|Publication number||US5412188 A|
|Application number||US 08/086,243|
|Publication date||May 2, 1995|
|Filing date||Jul 1, 1993|
|Priority date||Jul 1, 1993|
|Publication number||08086243, 086243, US 5412188 A, US 5412188A, US-A-5412188, US5412188 A, US5412188A|
|Inventors||Philip D. Metz|
|Original Assignee||Metz; Philip D.|
|Export Citation||BiBTeX, EndNote, RefMan|
|Patent Citations (5), Referenced by (26), Classifications (8), Legal Events (3)|
|External Links: USPTO, USPTO Assignment, Espacenet|
The present invention relates to recording and compiling statistics from sporting events, and more particularly to a system for recording sports statistics contemporaneously with the occurrence of the events being recorded.
At all levels of sporting competition, statistics commonly are kept which reflect the performance of a team and/or individual performers. Statistics taken from a single game or match have many possible applications, such as keeping a continuously updated account of a player's performance over the course of an athletic season. Statistics typically reflect which player did what in terms of scoring, defense, mistakes, penalties, and the like.
In addition to statistics, ideally records are kept of how and from where a player made a play reflected in the player's statistics, since this better memorializes the events of the game being recorded. However, if the game events occur too quickly one after another, it is difficult to record all of the details which ideally would be recorded for each play. Due to time constraints, it is especially difficult to record a description of how or from where a player or team made a given play.
Various systems, both computerized and manual, for recording statistics are commonly used in different sports. For example, in a football game, typically two spotters watch each play and identify relevant statistical information, such as the name of the ball carrier and the yardage gained or lost. The spotters orally relay the information to a computer operator stationed at a computer terminal. The computer operator then manually inputs the information into the computer. In this manner, a record of each play of the game is generated. Although such a system is relatively slow, it is feasible in football because of the substantial time lapse between plays in a football game.
In other sports, however, such a system cannot be used because it is too slow. For example, in basketball, often there is no time lapse between plays, and recordable events often occur one immediately after another, such as a rebound after a missed shot. In basketball, recording of statistics is performed manually on paper. Manual recording in basketball takes two forms: a shot chart and a score sheet. A shot chart essentially is a map of the basketball court. The statistician makes a record of the approximate location of every shot, the identity of the player taking the shot, and the result of the shot, by making marks on a shot chart. With a score sheet, the statistician marks down non-shooting statistics as they occur.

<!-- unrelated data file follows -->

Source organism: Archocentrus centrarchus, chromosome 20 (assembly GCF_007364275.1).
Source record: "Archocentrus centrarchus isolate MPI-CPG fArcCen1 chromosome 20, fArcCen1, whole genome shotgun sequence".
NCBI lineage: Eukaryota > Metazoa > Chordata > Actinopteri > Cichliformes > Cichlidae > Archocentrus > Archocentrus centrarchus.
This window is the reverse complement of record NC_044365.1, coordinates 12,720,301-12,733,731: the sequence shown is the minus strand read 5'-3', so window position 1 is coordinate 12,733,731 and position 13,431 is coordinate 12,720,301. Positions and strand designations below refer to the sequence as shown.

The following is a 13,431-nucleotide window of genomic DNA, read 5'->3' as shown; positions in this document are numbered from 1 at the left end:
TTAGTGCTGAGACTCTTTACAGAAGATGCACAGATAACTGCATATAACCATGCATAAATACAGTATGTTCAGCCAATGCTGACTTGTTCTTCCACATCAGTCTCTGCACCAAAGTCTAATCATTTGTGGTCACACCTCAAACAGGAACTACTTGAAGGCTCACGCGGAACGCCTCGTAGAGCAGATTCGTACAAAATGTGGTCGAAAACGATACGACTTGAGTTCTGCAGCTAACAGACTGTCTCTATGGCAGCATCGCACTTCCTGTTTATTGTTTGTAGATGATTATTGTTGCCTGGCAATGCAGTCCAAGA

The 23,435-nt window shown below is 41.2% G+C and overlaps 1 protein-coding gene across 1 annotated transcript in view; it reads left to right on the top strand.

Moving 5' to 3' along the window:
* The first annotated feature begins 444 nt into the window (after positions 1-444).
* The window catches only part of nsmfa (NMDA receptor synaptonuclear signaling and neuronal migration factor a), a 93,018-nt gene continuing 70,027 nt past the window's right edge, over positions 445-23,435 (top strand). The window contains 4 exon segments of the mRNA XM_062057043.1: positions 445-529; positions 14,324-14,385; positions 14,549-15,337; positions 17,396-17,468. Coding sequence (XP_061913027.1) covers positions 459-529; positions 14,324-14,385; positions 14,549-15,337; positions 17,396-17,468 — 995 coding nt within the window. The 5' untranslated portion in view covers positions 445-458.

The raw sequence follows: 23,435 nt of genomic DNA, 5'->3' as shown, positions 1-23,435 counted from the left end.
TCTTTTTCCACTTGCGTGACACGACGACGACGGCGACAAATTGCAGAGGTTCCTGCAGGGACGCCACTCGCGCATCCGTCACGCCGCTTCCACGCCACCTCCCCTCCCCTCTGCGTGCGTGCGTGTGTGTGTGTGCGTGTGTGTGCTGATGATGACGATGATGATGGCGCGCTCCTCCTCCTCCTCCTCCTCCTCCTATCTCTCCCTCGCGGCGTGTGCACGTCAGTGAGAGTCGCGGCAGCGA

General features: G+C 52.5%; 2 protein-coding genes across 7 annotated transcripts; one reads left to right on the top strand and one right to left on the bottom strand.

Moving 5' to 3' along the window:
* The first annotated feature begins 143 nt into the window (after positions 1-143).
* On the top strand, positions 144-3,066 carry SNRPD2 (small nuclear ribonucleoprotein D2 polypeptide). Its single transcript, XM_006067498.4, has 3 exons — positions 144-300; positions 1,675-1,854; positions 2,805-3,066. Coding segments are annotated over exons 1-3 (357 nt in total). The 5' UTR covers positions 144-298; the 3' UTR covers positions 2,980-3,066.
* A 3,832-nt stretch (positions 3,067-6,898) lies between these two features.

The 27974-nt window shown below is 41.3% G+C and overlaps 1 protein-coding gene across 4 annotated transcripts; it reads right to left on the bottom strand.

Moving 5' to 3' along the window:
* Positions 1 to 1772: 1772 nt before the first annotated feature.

Manual recording, however, is problematic in that it is too slow to allow for detailed recording of all events in a given sequence. For instance, a statistician might not have time to manually record all details of a sequence in which the home team's center misses a jump shot from just inside the free throw line and slightly to the left of the basket, whereafter the rebound is grabbed by one of the home team's forwards, who subsequently misses a layup, gets his own rebound and then makes a layup. Furthermore, even if manual recording were to result in successful recordation of all desired statistics and descriptions, the handmade record would be neither neat nor in a format convenient for a reader.
The aforementioned problems are overcome by the present invention wherein a barcoded, or other optically scannable, system is provided to record statistics and descriptions of plays. Scannable charts including possible information to be inputted are prepared prior to the game. A hand-held scanning device, such as a pen, is provided for selectively scanning the barcodes depending on sports actions and conveying the information embodied in the barcodes to the computer. When a given event occurs, the statistician uses the system to record the event by merely sweeping the pen over one or more barcodes which collectively describe the event. At any time, including during the course of a game, the information stored in the computer can be displayed or printed in a desired format.